A Sunday Snapshot in the People section showed Doug...

SUNDAY SNAPSHOTS

December 26, 1993|By Wayne Hardin

A Sunday Snapshot in the People section showed Doug Chappel of Frederick hoisting a piece of plywood during a construction job for log cabin restorer William "Rocky" Stump. Mr. Stump was not pictured.

Mr. Stump is pictured above.

The Sun regrets the error.

Sticks and stones are name of the game for Rocky Stump

On top of a wooded hill in rural Washington County, Rocky Stump wrestles a log into place on the ground with an antique cant hook. When he lays a broad ax to it, the chips fly.

FOR THE RECORD - CORRECTION

Given his activity, his beard and longish hair, Mr. Stump, of Boiling Springs, Pa., could be a character in a historical re-enactment.

But this is not play for Mr. Stump. It's his business. He dismantles log cabins or houses and rebuilds them around Maryland and Pennsylvania.

"In 1989, I decided to build my own log house," he says. "I bought a log house near Stewartstown, Pa., for $2,000 and one in Shrewsbury for $1,000, and took them apart for mine. I've been doing it ever since."

Before he carved out his present career, Mr. Stump, 43, sold firewood, founded a mail-order fertilizer business, was a landscaper and ran a fly-fishing shop in California. Then came logs.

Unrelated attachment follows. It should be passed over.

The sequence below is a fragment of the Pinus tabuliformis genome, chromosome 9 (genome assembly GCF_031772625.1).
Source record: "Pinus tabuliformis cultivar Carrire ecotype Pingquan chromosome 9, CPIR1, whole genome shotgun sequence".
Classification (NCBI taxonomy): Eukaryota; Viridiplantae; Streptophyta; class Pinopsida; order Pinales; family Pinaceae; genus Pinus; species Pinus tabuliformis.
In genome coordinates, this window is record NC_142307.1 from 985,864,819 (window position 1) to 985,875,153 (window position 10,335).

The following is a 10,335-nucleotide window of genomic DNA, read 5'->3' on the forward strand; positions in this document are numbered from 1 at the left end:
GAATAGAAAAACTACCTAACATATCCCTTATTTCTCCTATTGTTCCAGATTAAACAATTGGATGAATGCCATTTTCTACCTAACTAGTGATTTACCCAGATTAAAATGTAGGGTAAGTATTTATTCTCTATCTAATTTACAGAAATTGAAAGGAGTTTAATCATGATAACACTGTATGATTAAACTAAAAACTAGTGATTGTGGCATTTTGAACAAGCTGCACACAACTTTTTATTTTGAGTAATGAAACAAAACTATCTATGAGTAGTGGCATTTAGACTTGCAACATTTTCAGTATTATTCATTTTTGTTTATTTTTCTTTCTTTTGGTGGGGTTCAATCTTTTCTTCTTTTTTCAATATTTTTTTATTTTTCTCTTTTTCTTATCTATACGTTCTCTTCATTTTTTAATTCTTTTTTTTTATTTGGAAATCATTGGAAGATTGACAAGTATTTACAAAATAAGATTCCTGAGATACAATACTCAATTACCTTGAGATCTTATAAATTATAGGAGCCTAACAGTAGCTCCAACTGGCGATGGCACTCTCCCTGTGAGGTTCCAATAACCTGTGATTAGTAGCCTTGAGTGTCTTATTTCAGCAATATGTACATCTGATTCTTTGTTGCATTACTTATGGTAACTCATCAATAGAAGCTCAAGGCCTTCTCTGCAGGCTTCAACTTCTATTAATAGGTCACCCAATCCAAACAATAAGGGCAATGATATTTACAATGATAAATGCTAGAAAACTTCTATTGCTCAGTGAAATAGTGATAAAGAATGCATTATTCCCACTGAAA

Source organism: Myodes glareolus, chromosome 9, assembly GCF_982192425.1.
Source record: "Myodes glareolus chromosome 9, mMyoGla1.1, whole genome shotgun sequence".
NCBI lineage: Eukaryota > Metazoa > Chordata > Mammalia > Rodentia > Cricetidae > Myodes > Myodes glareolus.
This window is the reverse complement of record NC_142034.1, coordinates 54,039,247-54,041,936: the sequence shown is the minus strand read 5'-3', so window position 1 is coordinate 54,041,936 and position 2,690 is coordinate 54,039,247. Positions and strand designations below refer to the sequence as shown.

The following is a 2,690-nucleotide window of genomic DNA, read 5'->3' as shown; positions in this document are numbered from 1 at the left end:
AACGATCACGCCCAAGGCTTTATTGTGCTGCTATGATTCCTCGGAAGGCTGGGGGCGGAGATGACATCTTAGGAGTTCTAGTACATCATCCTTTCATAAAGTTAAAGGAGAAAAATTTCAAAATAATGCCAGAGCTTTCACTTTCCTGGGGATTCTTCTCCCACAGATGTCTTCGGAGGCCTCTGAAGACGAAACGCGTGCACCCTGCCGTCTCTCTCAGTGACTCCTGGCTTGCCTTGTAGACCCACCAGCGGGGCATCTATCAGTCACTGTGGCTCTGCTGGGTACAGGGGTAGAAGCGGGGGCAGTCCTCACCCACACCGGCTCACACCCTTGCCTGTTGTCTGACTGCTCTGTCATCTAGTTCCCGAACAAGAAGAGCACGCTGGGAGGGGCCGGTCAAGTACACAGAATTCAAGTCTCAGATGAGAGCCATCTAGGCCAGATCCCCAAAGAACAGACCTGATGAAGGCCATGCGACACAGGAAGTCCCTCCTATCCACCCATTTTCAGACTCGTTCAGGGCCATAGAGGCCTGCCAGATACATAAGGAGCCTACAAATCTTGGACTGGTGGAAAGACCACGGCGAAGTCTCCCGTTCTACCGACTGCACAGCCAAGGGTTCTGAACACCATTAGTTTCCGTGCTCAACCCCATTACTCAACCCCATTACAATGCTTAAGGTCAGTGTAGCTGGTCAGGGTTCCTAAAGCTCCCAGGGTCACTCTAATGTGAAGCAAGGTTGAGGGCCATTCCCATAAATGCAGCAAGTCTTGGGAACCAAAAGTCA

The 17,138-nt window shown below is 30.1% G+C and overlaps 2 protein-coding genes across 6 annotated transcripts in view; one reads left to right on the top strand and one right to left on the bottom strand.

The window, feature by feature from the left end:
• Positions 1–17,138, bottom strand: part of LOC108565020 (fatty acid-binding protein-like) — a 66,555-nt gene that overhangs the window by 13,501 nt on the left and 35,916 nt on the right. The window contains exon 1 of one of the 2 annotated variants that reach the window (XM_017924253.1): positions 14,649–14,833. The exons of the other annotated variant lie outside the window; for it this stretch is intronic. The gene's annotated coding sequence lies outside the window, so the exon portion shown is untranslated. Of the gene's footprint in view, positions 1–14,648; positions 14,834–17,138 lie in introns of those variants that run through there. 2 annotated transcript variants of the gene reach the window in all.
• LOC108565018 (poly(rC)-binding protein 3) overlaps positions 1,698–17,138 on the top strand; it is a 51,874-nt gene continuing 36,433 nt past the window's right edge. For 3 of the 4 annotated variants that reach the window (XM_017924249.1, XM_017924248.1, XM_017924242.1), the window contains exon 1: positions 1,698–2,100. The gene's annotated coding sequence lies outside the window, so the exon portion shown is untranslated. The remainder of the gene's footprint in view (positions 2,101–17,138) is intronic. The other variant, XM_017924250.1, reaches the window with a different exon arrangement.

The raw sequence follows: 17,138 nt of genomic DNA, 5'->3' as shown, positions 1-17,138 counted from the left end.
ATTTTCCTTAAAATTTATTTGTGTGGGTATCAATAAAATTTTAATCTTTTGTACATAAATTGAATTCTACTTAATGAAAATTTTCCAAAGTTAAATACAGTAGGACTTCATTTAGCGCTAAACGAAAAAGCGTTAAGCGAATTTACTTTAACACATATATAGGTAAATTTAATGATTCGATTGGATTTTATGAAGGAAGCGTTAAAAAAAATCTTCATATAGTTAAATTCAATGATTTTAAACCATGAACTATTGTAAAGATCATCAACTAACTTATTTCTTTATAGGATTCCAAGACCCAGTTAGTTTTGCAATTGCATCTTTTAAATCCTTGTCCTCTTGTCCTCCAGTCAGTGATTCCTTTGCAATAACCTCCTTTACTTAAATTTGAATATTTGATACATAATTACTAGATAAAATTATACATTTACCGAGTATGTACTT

"There's good timber in old barns and buildings. I'd rather recycle it and save a tree. I enjoy the work. It has a lot of history and heritage."

At his latest project, a two-story log manor house, he applies his skills to a log before the day warms up, and he and longtime co-worker Rob Grout get busy chinking the house.

And no, these names are not made up. When people hear Mr. Stump works with logs, they sometimes are bemused at the seeming name-occupation connection, he says. But it isn't an affectation. William Stump Jr. became "Rocky" as a youngster, nicknamed for former heavyweight boxing champion Rocky Marciano.

But he's had time to adjust to the "name calling."

"It was worse when I sold firewood."

Just dying to tell someone about your latest dangerous liaison? Whose business is going belly up? Who was spied signing on a dotted line over lunch?

Whisper it in Roland Goodwin's ear.

The concierge at HarborView condominiums has earned near-celebrity status for being tight-lipped about the gossipy goings-on around town.

Between serving prime rib to Lyndon Johnson, fried flounder to Desmond Tutu and stuffed chicken to Phil Donahue, he hasn't missed much in his 32-year career. But the local veteran of the hospitality business says discretion is part of his job description.

"In this job, you hear and you don't hear," says Mr. Goodwin, 45, who lives in West Baltimore. "You see and you don't see. You remember, 'It's not your party. You're not a guest,' so you forget these things."

Such restraint has made him a hot commodity. Before accepting the job at HarborView, he was courted by seven different caterers.

The seemingly gregarious Mr. Goodwin -- whose smiling face graces HarborView billboards and ads these days -- says chatting up CEOs, politicos and media types doesn't come naturally.

"By nature, I'm shy. I have to psyche myself up. I put on a big smile and give it all I've got."

For the moment at least, the secrets of celebrities seem safe. He has no plans to write a tell-all memoir.

"Everybody jokes that I should," he says with a laugh. "But some of these people are still alive. You couldn't tell their secrets. That would be a betrayal of the sacred trust."

Mary Corey

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